1. Ampules, bottles, jars, vials are primary containers for reagents in both liquid and dry powder forms. With the increasing market for automated laboratory systems, the need for ready-to-use liquid reagents is also growing.
2. Clamshells, blisters are often the preferred packaging systems for diagnostic kits, enabling manufacturers to package sterile components together in an easy-to-open container.
3. Closures, lidding, caps, stoppers are available in a wide range of materials and configurations, often color coded for ease of recognition. Lidding includes materials, such as spunbonded polyolefin, which are adhesively sealed to molded trays for IVD kits.
4. Desiccants, sterilants are used to protect biochemicals and reagents that can be affected by moisture, and to prevent the growth of bacteria in otherwise sterile packaging.
5. Display packaging, cartons, boxes, cases are the essential containers for such over-the-counter products as home-use glucose monitors and pregnancy tests. Such packaging is designed not only to protect products and meet regulatory requirements, but also to be attractive to the consumer market.
6. Films, foils are essential materials for manufacturers that perform their own packaging. Suppliers offer materials in standard or custom sizes and thicknesses, sometimes imprinted according to the manufacturer's specifications.
7. Labels are supplied by 32 companies listed in this year's buyers guide. Offerings range from simple adhesive-backed label stock and preprinted tags to laser-readable bar code labels using chemically resistant substrates and inks.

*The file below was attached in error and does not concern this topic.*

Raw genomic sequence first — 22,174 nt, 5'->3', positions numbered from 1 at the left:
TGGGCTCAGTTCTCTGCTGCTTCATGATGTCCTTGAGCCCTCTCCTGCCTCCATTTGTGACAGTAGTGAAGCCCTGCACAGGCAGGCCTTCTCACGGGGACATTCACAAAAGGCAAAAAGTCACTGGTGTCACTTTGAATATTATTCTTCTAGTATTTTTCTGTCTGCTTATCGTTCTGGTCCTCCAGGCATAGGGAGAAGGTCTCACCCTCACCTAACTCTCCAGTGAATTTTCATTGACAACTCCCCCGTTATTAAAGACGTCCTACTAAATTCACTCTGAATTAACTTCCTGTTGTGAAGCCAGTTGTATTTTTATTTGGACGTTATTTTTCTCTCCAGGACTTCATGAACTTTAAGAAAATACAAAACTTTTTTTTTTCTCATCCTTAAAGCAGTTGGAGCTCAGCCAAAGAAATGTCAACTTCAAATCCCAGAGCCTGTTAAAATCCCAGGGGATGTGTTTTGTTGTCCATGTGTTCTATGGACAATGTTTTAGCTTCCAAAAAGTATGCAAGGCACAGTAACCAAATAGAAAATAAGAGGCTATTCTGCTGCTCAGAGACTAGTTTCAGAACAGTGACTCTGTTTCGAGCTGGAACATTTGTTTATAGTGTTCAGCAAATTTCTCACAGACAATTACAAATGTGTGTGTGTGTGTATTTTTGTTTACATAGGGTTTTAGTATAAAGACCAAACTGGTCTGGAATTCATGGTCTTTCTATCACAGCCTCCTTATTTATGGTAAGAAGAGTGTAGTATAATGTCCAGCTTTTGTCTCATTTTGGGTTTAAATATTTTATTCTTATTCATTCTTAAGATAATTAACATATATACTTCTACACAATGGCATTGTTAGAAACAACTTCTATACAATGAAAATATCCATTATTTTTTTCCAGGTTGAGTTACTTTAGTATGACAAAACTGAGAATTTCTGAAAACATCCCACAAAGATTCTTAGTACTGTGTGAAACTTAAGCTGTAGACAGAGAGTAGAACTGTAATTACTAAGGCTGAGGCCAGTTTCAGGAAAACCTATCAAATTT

8. Pouches, bags are generally an inexpensive method of packaging kit components and consumables used by automated laboratory systems. Supplied as raw stock or in imprinted form, these packages come in a wide variety of materials and configurations.
9. Rollstock, including laminated materials used for packaging, is supplied by 18 companies listed in this year's buyers guide.
10. Shipping containers, insulated shippers help to protect fragile instruments and preserve the stability of biochemicals and reagents.
11. Trays are commonly custom molded to meet the needs of IVD kit manufacturers. Like clamshells and blister packs, they enable manufacturers to provide protective and orderly packaging for kit components.
12. Contract manufacturers specializing in IVD packaging can often provide package design and validation services, as well as performing the actual packaging and labeling of finished products.
13. Stock items suppliers are a relative rarity when it comes to IVD packaging, mostly because so much of IVD packaging and labeling is custom designed to meet the needs of individual products. This year's guide lists only the companies that name stock items as a field of specialization.
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